Community of La Oroya Wins Landmark Court Decision

Metal smelter in La Oroya. PHOTO:Dr. Meche Lu

In March, the Inter-American Court of Human Rights issued a landmark ruling in the case of La Oroya v. Peru. The Court ruled that the State of Peru has violated numerous human rights of the inhabitants of La Oroya, including the rights to a healthy environment, health, personal integrity, a dignified life, access to information, and political participation. This decision will add to the pressure to force Peru to compensate the community for damages and ensure justice is done.

La Oroya, a city high in the Andes, has been considered one of the most polluted places on earth. A metal smelting complex that has operated in La Oroya for generations without adequate pollution controls has caused environmental and public health calamities.

ELAW Scientist Dr. Meche Lu has been supporting the community of La Oroya and the lead organization that brought the case, the Interamerican Association for Environmental Defense (AIDA), as they have fought for a clean and healthy environment in La Oroya.

For decades, Meche has been a key advisor to the group of organizations that collaborated to document the harm in La Oroya, bring national and international attention to the issue, and eventually litigate the case. Along the way, Meche collaborated with the Movimiento por la Salud de La Oroya (Movement for the Health of La Oroya, MOSAO) to sample soil and dust in La Oroya. She participated in numerous community workshops and meetings of MOSAO, eventually presenting scientific evidence at the Peruvian Congress. Finally, in 2021 when the case was to be heard before the Inter-American Court in Uruguay, she submitted written testimony. In the judgment, the Court explains:

“For her part, witness María Mercedes Lu De Lama pointed out that the group most at risk of exposure to lead were girls and boys since their main activities were carried out in parks and outdoors. In particular, she pointed out that in La Oroya, ‘the schoolyards, preschool centers, soccer fields, parks, and other areas are paved.’ The witness explained that fresh lead carried by particles in the air accumulates in these paved areas, and hence boys and girls are more exposed to ingesting them when putting their hands to their mouth or face…Logically, the more lead there is in the air, the greater the risk of ingesting it for children.”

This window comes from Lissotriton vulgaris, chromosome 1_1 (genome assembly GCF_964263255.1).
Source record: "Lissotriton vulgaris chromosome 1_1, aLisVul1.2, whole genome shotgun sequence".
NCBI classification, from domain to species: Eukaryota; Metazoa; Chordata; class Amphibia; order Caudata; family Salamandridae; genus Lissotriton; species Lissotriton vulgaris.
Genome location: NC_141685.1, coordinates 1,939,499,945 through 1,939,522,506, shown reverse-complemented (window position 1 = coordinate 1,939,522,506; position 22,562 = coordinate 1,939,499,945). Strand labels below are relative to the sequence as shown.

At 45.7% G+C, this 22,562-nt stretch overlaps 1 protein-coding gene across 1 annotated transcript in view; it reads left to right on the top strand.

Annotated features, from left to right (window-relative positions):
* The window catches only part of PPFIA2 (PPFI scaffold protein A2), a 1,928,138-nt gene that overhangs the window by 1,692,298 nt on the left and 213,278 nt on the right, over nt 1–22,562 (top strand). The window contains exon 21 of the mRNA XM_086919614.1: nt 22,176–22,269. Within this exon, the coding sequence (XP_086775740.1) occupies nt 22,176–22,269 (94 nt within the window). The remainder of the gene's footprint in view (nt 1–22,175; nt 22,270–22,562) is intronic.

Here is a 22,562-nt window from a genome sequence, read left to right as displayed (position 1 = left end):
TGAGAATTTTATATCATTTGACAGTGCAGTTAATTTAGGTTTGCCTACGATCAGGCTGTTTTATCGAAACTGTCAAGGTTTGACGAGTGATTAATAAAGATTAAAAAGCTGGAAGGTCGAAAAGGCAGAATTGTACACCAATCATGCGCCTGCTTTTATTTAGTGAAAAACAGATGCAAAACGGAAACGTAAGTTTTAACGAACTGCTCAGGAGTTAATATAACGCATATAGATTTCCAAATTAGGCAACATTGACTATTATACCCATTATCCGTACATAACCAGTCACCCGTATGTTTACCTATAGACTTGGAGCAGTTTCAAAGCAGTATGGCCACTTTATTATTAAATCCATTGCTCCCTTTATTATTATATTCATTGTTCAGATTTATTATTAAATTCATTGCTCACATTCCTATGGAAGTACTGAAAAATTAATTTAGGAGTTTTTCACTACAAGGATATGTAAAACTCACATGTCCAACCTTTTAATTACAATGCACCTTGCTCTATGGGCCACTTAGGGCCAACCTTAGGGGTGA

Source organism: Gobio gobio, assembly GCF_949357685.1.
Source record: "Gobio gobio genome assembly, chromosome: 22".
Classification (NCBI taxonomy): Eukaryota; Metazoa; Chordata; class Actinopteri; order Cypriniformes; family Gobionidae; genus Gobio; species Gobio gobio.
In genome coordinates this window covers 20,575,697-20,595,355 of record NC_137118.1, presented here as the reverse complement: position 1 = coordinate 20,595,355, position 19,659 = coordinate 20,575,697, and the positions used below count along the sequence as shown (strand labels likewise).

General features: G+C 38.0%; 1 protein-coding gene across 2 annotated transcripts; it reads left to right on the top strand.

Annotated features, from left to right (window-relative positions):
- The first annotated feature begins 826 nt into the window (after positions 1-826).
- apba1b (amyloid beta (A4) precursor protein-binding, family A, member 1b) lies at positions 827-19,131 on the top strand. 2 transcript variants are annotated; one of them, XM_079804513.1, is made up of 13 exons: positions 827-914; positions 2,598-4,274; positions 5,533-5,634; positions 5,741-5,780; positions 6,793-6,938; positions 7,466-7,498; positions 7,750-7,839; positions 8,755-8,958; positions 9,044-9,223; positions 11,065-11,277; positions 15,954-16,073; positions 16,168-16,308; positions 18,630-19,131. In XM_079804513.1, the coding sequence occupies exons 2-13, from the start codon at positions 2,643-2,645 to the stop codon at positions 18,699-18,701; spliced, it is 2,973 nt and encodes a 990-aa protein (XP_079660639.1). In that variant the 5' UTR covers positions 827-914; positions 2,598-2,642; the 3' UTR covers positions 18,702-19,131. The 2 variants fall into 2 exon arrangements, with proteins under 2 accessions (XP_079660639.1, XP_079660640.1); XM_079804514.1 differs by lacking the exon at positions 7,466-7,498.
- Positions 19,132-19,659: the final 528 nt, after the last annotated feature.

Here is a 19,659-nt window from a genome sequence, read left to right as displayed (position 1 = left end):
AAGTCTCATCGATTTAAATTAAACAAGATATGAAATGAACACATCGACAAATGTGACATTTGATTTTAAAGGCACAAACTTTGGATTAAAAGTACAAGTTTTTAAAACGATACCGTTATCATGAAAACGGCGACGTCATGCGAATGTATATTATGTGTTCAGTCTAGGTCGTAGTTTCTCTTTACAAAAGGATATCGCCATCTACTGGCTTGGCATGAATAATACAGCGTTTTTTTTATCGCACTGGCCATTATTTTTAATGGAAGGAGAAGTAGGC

Smelter in La Oroya and rooftops of an elementary school. PHOTO: Dr. Meche Lu
Smelter in La Oroya and rooftops of an elementary school. PHOTO: Dr. Meche Lu

Several studies have demonstrated high levels of lead, arsenic, cadmium, and other hazardous pollutants in the air, water, and soil in La Oroya. ELAW’s dust-wipe study from 2002 found that 100% of the 22 samples collected from paved surfaces of sidewalks, paved parks, pre-schools, and elementary schools where children play, ranged from 610 to 5,202 micrograms per square foot, exceeding the U.S. standard at that time of 40 micrograms per square foot. In 1999, Peru’s health authority reported an average of blood lead levels in children under 10 years old at 10 times the current U.S. Center for Disease Control (CDC) reference value. No safe blood lead levels have been identified by the CDC. Even low doses of lead can affect all organ systems, causing permanent adverse health impacts, particularly in children’s brains and nervous systems. These negative effects could be exacerbated by the presence of arsenic, cadmium, and other pollutants as demonstrated in several studies in La Oroya.